We then looked at phage patterns across Aggregatibacter serotypes/clades (Fig. 4a). Cluster 25 prophages were highly prevalent in serotype/clade a strains. All five serotype/clade e strains were lysogenized with cluster 13 phages, and three of them were co-infected by cluster 10 phages (Fig. 4a). No lysogens could be detected among seven serotype/clade d strains. Next, we searched for phage patterns across clinical conditions. Cluster 25 prophages were highly prevalent in strains isolated from various conditions as well as from dental biofilms of healthy individuals (Fig. 4b). In contrast, transposable phages (i.e. from clusters 10 and 13) lysogenized only strains isolated from diseases such as periodontitis.

Fig. 4

Characterization of Aggregatibacter phages. Prevalence of phages representing three clusters in different A. actinomycetemcomitans serotypes/clades (a) and clinical groups (b). Fisher’s exact test (two-sided) was used to analyze the significance of the association between the presence of phages and either host lineages or diseases. Bonferroni correction was applied to compensate for multiple comparisons. The number of observations is given in brackets following the clade name. Symbols ***, **, *, and # indicated p < 0.001, p < 0.01, p < 0.05, and significant p value prior to Bonferroni correction, respectively. c Antimicrobial activity of conditioned media from A. actinomycetemcomitans cultures treated with Mitomycin C. Results of drop spot assay are presented. Sources of conditioned media are listed in rows while the indicator strains are given in columns. Strains were grouped by prophage type and serotype/clade. Ser. is an abbreviation for serotype/clade. Electron micrographs of Aaphi23-like phage with a contractile tail and transposable phage with flexible tail induced from A. actinomycetemcomitans are shown in d and e, respectively. f Overview dot plot of newly sequenced genomes arranged in clusters. Dot plot compared sorted and merged sequences of reference prophages on the x-axis, and the control and new sequences on the y-axis of the plot. More details about the dot plot method can be found in legend of Fig. 1. Control and new sequences are indicated by black and gray stripes, respectively. DNA coordinates for merged sequence are given in the corners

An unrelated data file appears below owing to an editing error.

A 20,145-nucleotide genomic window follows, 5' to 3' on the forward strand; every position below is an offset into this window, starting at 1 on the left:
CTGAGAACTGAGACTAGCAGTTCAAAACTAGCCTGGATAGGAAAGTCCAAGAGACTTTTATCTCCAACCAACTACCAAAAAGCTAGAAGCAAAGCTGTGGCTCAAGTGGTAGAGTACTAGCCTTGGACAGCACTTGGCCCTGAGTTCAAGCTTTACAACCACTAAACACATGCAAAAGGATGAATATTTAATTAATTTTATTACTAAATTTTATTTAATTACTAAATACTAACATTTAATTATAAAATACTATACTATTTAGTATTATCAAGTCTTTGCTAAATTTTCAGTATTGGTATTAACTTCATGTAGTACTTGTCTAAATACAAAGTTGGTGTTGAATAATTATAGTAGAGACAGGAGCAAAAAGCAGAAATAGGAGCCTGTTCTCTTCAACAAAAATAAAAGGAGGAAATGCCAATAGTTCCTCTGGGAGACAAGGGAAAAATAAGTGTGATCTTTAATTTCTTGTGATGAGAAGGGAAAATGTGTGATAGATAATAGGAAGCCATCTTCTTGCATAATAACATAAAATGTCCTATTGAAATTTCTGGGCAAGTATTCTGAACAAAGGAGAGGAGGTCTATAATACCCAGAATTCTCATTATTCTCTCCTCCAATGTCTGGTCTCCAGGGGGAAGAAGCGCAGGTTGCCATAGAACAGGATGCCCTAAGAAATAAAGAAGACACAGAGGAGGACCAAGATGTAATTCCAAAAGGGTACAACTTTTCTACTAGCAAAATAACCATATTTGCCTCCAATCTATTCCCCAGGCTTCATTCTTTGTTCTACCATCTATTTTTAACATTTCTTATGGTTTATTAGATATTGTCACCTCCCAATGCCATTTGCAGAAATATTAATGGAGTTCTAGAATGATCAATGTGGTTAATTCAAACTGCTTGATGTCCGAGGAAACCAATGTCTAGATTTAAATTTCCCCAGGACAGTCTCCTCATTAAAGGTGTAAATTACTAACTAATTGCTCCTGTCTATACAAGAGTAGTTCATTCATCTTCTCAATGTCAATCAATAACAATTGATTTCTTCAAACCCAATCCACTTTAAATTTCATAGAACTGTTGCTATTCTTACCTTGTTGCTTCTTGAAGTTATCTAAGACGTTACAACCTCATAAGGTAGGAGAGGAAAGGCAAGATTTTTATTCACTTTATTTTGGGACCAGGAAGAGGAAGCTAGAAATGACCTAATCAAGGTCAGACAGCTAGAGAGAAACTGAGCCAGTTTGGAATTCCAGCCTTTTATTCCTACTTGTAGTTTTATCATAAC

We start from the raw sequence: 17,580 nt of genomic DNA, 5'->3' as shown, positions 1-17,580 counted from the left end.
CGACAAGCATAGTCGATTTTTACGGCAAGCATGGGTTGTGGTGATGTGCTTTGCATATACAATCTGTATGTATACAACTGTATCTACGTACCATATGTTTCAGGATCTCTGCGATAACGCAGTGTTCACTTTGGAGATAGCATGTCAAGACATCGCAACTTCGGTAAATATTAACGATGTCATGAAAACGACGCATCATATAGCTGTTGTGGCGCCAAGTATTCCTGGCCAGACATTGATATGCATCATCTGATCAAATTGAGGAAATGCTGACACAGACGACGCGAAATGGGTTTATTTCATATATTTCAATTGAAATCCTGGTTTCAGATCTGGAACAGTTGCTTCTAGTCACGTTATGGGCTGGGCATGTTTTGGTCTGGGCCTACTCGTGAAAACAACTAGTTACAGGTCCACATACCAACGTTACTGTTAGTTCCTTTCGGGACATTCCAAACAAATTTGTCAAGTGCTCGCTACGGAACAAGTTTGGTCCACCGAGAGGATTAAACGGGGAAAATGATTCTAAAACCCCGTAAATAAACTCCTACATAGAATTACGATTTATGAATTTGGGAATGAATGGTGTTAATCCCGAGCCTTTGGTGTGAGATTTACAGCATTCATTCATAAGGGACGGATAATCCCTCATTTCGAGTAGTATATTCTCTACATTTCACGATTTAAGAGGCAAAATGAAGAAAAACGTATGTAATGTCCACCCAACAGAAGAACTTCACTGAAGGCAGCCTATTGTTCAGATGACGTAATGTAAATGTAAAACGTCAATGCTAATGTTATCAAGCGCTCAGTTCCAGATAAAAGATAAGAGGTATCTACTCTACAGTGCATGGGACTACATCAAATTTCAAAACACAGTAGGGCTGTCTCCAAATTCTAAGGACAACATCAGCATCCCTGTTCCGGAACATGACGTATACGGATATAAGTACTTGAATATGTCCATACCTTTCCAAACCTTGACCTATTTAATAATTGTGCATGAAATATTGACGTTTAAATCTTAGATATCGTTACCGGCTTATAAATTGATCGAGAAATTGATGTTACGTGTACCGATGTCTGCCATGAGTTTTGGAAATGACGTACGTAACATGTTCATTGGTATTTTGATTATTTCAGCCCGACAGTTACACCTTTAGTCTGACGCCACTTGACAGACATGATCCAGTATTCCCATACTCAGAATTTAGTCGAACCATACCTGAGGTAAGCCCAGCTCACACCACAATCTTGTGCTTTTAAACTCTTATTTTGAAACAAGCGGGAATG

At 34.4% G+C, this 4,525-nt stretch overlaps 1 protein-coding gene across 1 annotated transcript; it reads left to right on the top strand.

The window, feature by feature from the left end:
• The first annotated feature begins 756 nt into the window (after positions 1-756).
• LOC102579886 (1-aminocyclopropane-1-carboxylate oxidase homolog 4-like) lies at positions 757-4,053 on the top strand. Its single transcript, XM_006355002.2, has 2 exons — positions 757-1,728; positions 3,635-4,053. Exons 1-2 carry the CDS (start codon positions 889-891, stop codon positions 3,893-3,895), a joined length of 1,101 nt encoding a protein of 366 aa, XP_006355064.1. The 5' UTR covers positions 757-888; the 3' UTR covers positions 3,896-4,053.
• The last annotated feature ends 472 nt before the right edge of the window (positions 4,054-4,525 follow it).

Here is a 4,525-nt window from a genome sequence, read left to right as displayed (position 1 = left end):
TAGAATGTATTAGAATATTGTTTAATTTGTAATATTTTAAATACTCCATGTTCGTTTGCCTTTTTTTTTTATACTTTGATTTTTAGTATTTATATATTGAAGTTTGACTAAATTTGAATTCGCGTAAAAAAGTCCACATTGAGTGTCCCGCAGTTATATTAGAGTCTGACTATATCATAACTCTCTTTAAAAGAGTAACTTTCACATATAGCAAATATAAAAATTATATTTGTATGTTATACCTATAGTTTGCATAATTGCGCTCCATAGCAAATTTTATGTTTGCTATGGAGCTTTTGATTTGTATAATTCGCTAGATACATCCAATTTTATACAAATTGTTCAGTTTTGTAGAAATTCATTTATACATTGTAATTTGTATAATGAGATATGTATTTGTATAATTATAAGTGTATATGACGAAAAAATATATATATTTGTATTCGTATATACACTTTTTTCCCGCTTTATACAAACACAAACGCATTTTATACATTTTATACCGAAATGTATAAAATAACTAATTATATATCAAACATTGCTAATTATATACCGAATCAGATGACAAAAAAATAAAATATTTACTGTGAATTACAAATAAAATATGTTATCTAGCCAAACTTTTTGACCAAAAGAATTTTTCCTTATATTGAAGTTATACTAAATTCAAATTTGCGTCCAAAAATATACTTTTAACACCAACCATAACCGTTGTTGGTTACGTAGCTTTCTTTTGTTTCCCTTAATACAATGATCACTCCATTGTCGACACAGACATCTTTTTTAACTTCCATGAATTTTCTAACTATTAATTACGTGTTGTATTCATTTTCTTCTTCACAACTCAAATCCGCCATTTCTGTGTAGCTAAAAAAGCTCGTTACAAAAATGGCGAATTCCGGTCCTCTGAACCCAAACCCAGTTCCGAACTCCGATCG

Subsequently, we explored the host range of Aggregatibacter phages. Prophages were induced from lysogens using Mitomycin C, and filtered conditioned media were tested for antimicrobial activity on A. actinomycetemcomitans indicator strains representing five serotypes (Fig. 4c). Conditioned media originating from strains harboring cluster 25 prophages in their genome showed broad antimicrobial activity. In contrast, samples from strains harboring transposable prophages from clusters 10 and 13 showed no activity. Super-sensitive indicator strains (SPS 32 and SPS 69) and super-resistant strain SPS 33 of A. actinomycetemcomitans were observed. Intriguingly, superinfection exclusion was observed in strains SPS 33 and SPS 71, but not fully functional in strains SPS 161 and SPS 164 and even absent in strain SPS 176. This may be a sign of genetic variation. Alternatively, lysis was caused indirectly, e.g., via bacteriocins or toxin induction. To address this problem, reference strains lysogenized with different phages have to be studied [49]. Virions characterized by contractile and flexible tails were detected in conditioned media from induced lysogens harboring cluster 25 and cluster 10/13 prophages, respectively (Fig. 4d, e). Full-genome sequencing performed for selected lysogens confirmed the presence of prophages (Fig. 4f; prophage sequences are provided in File S1) and identified mismatches in some of the PCR primers (Fig. S3e, f).

In summary, Aggregatibacter phages preferably lysogenize specific phylogenetic lineages [41, 46] and are not strongly correlated with specific clinical conditions. These phages show either an extremely narrow or a broad host range.

Phage patterns revealed across phylogenetic lineages made us wonder about their biogeographical distribution, i.e., niche tropism. We speculated that phages should undergo environmental selection and could, potentially, drive niche-association of their hosts. Therefore, we investigated the prevalence of Aggregatibacter and Haemophilus phages in human-associated microbiomes.

Aggregatibacter and Haemophilus phages are prevalent in oral metagenomes and show niche specificity

The National Institutes of Health Human Microbiome Project (HMP) has provided one of the broadest characterizations of human-associated microbiomes to date [8, 26]. We used the HMP metagenome dataset to study the prevalence of Aggregatibacter and Haemophilus species and their temperate phages in different sites of the human body. The human oral cavity was a major reservoir of Pasteurellaceae species. H. parainfluenzae was highly abundant and prevalent (Fig. S4a, b). Few other species were prevalent, but usually at low abundance.